According to the results of the parliamentary investigation, a “lack of adequate medical assistance” contributed to or even caused the death of the Hermitage Capital tax lawyer.  However the Russian Senators also stated that they believe Magnitsky was involved in tax evasion and thus was not wrongfully charged, Malkin told Russian and American journalists during a press conference held at the Russian Embassy in Washington. The scheme cost Russian taxpayers $230 million.

The Russians also allege Browder repeatedly broke the law by illegally acquiring shares of Gazprom and falsely registered some of his companies to minimize or otherwise avoid paying taxes.   

In return, Browder, who was an American citizen before renouncing it and acquiring U.K. citizenship, claimed that in fact it was Russian officials and law enforcement officers who managed to steal huge amounts of money from the Russian budget while demolishing his business at the same time.

U.S. lawmakers also recently watched a new documentary film sponsored by Browder that alleges an organized criminal gang was also tied to Magnitsky's death. The documentary charged that the gang, the Klyuev group, has connections to the highest levels of the Russian government. In a recent interview with Russia’s Vedomosti newspaper, the Russian businessmen Dmitri Klyuev rejected all the claims in the film as groundless and accused “Bill Browder and his talented lobbyists” of misleading American lawmakers.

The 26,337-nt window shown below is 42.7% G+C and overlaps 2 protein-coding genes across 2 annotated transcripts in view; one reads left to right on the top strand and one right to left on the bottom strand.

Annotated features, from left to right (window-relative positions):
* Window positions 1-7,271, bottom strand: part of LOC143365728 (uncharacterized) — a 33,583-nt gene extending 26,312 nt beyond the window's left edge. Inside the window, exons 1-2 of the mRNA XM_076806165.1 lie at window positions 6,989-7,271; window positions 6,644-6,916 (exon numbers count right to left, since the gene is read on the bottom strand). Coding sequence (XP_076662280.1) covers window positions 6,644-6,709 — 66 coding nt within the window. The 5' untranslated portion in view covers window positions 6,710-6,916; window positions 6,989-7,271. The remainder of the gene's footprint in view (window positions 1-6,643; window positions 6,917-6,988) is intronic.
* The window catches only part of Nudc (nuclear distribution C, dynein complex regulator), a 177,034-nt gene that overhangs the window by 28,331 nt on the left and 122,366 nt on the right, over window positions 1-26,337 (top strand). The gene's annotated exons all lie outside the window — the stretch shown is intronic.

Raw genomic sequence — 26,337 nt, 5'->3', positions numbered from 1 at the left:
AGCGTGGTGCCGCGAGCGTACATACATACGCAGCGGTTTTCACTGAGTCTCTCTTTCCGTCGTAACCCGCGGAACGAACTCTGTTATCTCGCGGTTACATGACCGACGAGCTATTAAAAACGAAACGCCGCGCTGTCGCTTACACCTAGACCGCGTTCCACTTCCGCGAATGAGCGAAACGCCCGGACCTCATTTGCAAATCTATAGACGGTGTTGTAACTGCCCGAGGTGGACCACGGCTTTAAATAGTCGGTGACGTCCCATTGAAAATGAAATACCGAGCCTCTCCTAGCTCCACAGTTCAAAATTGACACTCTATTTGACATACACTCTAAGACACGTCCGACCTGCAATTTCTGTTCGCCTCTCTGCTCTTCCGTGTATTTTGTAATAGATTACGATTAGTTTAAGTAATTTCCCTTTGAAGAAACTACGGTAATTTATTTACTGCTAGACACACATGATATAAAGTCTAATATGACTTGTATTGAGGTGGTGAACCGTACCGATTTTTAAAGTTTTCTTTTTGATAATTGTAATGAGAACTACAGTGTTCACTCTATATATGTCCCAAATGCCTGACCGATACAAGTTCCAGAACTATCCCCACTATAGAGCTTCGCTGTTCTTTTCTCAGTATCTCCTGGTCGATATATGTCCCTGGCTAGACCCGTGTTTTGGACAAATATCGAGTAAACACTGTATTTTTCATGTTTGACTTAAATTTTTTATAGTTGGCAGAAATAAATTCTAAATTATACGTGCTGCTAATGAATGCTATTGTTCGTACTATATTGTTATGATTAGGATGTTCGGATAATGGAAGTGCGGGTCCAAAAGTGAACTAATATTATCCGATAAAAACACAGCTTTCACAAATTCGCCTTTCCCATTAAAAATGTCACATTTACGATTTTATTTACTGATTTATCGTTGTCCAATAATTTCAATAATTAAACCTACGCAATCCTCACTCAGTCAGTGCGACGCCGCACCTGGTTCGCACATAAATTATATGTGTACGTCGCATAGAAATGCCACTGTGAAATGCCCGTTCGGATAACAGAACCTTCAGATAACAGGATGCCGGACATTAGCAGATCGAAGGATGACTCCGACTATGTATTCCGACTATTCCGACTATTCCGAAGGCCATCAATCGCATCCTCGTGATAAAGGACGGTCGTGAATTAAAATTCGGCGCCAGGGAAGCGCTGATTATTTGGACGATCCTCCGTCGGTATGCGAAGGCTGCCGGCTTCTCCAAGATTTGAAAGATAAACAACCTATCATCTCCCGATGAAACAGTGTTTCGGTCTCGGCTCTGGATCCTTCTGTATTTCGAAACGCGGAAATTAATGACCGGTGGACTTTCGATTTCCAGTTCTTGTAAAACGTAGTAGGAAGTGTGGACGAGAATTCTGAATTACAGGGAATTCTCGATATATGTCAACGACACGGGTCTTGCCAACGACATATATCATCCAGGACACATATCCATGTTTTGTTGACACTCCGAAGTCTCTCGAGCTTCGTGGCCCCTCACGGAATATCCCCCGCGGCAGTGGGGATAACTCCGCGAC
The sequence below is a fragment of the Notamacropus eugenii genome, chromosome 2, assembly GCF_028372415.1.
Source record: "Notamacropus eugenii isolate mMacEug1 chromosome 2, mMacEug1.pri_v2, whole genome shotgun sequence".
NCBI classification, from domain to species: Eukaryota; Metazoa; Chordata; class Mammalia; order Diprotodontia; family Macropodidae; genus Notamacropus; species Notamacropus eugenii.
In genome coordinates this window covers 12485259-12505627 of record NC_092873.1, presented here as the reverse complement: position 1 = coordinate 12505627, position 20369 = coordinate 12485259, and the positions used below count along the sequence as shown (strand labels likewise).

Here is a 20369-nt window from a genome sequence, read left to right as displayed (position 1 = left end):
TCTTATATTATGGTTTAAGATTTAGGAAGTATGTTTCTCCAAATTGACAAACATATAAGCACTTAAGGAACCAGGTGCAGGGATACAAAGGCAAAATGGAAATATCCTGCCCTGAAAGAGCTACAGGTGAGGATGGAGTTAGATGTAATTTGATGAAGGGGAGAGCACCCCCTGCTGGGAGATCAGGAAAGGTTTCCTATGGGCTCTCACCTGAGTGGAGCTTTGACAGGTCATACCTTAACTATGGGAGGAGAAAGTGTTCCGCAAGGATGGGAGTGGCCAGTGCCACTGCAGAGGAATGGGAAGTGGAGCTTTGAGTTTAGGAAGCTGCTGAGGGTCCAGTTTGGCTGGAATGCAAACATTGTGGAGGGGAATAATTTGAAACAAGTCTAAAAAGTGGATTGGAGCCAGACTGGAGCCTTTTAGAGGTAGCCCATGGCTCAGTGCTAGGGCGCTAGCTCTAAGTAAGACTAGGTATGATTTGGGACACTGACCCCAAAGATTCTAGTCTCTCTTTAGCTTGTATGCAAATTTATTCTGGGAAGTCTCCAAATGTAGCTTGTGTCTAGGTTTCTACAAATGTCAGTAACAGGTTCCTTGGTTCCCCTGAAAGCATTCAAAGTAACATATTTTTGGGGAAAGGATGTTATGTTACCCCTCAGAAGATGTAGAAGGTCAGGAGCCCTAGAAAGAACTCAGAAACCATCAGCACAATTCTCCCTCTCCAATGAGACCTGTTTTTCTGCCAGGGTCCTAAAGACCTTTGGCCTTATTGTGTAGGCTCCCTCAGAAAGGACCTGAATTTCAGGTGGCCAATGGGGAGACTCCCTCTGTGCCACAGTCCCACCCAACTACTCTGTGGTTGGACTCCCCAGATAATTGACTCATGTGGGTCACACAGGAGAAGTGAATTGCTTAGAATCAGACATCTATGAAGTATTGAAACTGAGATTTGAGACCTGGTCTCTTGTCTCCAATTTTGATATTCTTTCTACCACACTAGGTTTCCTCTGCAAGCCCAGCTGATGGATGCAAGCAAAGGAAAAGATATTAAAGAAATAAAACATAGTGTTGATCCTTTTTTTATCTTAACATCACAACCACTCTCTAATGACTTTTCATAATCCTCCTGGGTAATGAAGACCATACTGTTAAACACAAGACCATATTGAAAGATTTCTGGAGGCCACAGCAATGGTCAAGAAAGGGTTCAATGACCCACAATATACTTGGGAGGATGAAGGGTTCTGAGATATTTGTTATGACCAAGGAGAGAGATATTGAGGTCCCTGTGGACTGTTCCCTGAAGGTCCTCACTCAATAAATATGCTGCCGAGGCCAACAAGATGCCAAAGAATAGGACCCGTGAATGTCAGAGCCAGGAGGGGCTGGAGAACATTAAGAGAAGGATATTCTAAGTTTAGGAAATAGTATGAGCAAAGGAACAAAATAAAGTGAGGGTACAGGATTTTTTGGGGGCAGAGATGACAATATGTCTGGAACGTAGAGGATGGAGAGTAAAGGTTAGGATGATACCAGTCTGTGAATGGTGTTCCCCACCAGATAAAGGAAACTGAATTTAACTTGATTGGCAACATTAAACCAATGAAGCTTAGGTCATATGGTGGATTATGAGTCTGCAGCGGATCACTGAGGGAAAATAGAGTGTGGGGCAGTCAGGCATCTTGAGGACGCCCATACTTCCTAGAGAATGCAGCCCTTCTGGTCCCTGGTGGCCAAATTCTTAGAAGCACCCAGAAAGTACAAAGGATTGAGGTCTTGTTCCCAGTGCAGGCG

Nevertheless, the documentary appeared to have had an impact. After a Capitol Hill screening, there were sharp remarks from Rep. Ileana Ros-Lehtinen (R-Fla.) and McGovern as well as Kramer on the deterioration of human rights situation in Russia.

After meeting with the Russian delegation, McGovern said “this visit made the case even clearer.” He said his questions remained unanswered: “If the point was to change my mind about the Magnitsky bill, then this trip was a failure,” he said.

Alexander Gasyuk is Rossiyskaya Gazeta’s Washington D.C. correspondent.